Dinara Kasko is pushing the boundaries of basic cake geometry. Using heady algorithms, computer imaging, and 3D printing, Kasko creates sculptural works striated into sharp origami folds, bristling with spikes, or sliced into a grid of precisely pitched pyramids. Her desserts are a sensation on Instagram, where she has more than 630,000 followers.

Kasko’s desserts aren’t just mesmerizing—they’re also delicious. And now they’re for sale in the U.S. for the first time.

Boston’s Jonquils Cafe & Bakery offers eight Kasko desserts, including a cake that looks like a handful of cherries, concealing layers of dark chocolate mousse, cherry confit, and crisp crunch over chocolate sponge. There’s also a cubist apple and a vegan, artichoke-shaped cakelet, built from banana, mango, lime, lychee, and passion fruit compote over coconut spongecake and mandarin mousse.

Kasko designs the products, prints the molds, and creates the recipes from her studio in Ukraine; Jonquil’s cakes are baked on-site by a pastry chef. On a June visit, Kasko approved of the results as well as the customers’ reactions, which were often confused.

“They asked the waiter: ‘Is it a cake? Real cake? Not plastic?’ My main goal is to surprise people,” she says. 

Kasko didn’t start off as a gravity-defying pastry professional. Initially, she trained as an architect and worked as a 3D visualizer. In 2013 her baking hobby kicked into something more, when she made a batch of raisin-speckled biscotti; six months later she won an online pastry contest with a cone-shaped stack of exotic fruits and chocolate.

Her breakthrough came when she decided to create a pyramid-shaped cake designed with modeling software. To turn the image into a mold, she had a prototype milled from wood—it was not a success. But Googling “3D printer” unearthed a Ukraine local with a hand-built model. He printed the pyramid; she had it cast in silicone, then filled it. “When I unmolded this cake and saw it, I understood: Now I can do everything I want,” Kasko says.

Since then she’s created desserts that look like rising bubbles, stacks of spheres, and rippling waves, which top her “geometric kinetic tarts.” Kasko generally starts with an idea—say, the peaks formed by ferromagnetic fluid—which she models and prints. Then, instead of stacking and frosting like most bakers, she works upside down, filling her molds with mousse, pressing in layers of cream, crunch, fruit, and cake, and then freezing. In a dramatic reveal popular in her YouTube videos, she peels free the crisp shape and sprays it with a brilliant blast of hot-red glaze or deep chocolate shine.

Kasko plans to extend her reach with a line of molds coming out in September on Amazon.com (beware the imitation ones currently online), though you can buy some now on her own site. Dinara Kasko Pastry Art is scheduled to open this fall in Doha, and she’s creating an online baking course that will premiere later this year. The other place to find her pastries is Pearls Desserts in Moscow. Says owner Vladimir Perelman, with Russian bravado: “Kasko’s fans—and there are billions of them—have discovered that these complex, geometric desserts are impeccable not just on the outside but on the inside.”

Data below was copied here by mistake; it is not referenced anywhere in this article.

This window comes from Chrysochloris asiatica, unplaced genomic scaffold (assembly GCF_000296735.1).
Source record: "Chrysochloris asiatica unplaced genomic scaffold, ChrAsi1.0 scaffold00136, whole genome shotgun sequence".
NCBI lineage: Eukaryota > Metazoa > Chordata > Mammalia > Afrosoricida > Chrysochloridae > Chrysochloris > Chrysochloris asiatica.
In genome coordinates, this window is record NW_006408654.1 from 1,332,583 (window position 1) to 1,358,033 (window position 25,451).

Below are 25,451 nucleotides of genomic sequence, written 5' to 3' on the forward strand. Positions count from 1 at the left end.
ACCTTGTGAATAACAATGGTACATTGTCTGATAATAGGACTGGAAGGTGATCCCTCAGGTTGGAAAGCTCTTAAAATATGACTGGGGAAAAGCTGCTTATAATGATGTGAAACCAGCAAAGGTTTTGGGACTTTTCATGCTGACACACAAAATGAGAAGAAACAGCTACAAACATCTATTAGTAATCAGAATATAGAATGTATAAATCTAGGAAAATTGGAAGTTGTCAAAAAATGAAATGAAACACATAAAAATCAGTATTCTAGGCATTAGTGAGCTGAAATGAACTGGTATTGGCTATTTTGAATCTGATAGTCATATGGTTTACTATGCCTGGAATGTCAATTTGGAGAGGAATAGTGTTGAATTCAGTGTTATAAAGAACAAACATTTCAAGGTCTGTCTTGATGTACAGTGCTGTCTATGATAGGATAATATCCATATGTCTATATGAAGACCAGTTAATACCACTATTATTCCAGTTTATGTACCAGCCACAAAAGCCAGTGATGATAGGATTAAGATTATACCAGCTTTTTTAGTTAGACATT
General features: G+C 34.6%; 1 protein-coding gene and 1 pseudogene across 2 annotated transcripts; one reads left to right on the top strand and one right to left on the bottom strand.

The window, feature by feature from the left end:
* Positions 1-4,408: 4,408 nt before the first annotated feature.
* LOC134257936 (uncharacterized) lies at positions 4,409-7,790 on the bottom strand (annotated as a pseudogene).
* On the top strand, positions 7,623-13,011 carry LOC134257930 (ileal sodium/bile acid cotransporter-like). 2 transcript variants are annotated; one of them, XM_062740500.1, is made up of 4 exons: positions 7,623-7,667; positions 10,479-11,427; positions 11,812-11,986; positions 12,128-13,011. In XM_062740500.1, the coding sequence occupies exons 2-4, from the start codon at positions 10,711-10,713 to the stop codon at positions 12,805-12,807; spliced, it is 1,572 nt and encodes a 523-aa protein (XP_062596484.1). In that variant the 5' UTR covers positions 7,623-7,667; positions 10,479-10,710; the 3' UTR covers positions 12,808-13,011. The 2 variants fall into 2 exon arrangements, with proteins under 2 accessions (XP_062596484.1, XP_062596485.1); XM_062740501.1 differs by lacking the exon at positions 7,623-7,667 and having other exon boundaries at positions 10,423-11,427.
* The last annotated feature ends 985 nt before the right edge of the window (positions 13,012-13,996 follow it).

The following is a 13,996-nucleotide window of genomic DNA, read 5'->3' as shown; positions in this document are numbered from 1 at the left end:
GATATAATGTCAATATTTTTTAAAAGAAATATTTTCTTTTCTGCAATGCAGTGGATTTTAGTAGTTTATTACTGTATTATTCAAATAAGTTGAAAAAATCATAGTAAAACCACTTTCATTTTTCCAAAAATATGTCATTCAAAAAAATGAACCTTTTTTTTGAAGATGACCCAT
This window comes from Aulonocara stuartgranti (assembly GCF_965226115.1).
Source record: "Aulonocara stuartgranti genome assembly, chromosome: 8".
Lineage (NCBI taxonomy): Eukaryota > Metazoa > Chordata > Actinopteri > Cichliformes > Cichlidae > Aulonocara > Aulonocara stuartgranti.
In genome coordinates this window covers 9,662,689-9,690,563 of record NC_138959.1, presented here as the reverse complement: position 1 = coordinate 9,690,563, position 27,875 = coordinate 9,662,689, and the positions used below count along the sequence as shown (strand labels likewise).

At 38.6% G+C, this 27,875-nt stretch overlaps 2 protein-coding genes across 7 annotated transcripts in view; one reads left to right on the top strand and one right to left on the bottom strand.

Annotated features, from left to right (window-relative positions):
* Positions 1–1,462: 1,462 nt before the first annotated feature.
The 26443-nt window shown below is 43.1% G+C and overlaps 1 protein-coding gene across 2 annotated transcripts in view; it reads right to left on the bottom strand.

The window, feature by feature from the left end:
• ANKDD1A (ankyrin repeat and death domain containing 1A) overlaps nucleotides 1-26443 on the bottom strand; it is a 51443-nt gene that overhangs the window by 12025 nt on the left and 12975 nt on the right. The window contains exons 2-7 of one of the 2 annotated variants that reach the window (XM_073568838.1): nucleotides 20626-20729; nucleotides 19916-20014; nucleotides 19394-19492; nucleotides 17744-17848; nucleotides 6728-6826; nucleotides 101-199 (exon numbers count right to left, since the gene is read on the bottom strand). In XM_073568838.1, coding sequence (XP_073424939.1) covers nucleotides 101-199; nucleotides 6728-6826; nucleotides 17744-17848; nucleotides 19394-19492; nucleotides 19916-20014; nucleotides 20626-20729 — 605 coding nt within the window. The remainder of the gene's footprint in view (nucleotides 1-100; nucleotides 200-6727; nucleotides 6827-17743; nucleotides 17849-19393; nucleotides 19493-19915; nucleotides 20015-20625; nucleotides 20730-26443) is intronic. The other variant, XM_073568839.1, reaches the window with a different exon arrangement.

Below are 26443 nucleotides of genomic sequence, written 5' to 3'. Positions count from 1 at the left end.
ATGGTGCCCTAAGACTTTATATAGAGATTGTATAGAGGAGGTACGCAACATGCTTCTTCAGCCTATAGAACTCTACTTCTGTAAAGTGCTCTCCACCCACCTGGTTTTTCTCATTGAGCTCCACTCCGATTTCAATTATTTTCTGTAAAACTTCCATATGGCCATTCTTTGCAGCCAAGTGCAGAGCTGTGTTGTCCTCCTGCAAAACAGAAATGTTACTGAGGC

As one of Kasko’s “billion” fans—stranded a good distance from both Boston and Moscow, with no shipping available—I decided to go DIY. I know my way around a cake: There are more than a dozen recipes for them in my 2014 book, Slices of Life: A Food Writer Cooks Through Many a Conundrum, though nothing so compellingly complex as what I found on her website. Shoppers select solely based on appearance, so I went straight for the tessellation—one of those mesmerizing patterns that repeats endlessly for reasons I failed to grasp in math class—and the cherry cake and purchased the molds from Kasko’s site for about $55 each, recipes included. 

The tessellation mold came with a recipe for an unconventional carrot cake. Some ingredients were familiar to my pantry: eggs, flour, sugar, oranges, carrots. Some were not, such as dextrose powder, pectin, citric acid, and white food coloring. I skipped the yogurt powder, made my own invert sugar, and never checked out on Amazon, leaving a $330 food-grade airbrush spray gun idling in my cart. The rest—spices, oil, milk, and such—I had on hand. Testing costs were $160 including the mold, but now I’ve got gelatin stockpiled for life.

Following the instructions, I baked a quarter-inch-high spongecake and cut it down to a 7-inch square, then chopped a “confit” of mango and carrot, thickened it with gelatin, and froze it into a thin sheet. I caramelized walnuts. I whipped up a mousse, layered it with the other unlikely carrot cake components, and froze the whole thing solid.

Twenty-four hours later, I pulled out the frozen form and peeled away the flexible mold, exposing perfectly clean, undulating waves. Given that I’d opted out of the spray gun, and had failed at improvisation with a plant mister, water bottle, and pump-action squirt gun, I pooled white chocolate in a shallow bowl, dipped, and flipped. There were some drips, but, honestly, it looked stunning.

That first bite was a revelation. Brittle chocolate shell, creamy mousse, chunky fruit, crisp caramel, tender cake—all in a single forkful. Suddenly, birthday cake seemed as flat-footed as a cylinder.

Inspired, I later took on the cherry cake, which was more complicated—and less forgiving. The glaze, composed of water, sugar, dextrose, pectin, glucose, citric acid, and fat-soluble food coloring, didn’t take well to decorating improv. The dip method produced less glazed cherry than pink glop. To be honest, I’m reconsidering that $330 spray gun. With cakes like these, it pays to go all-in.

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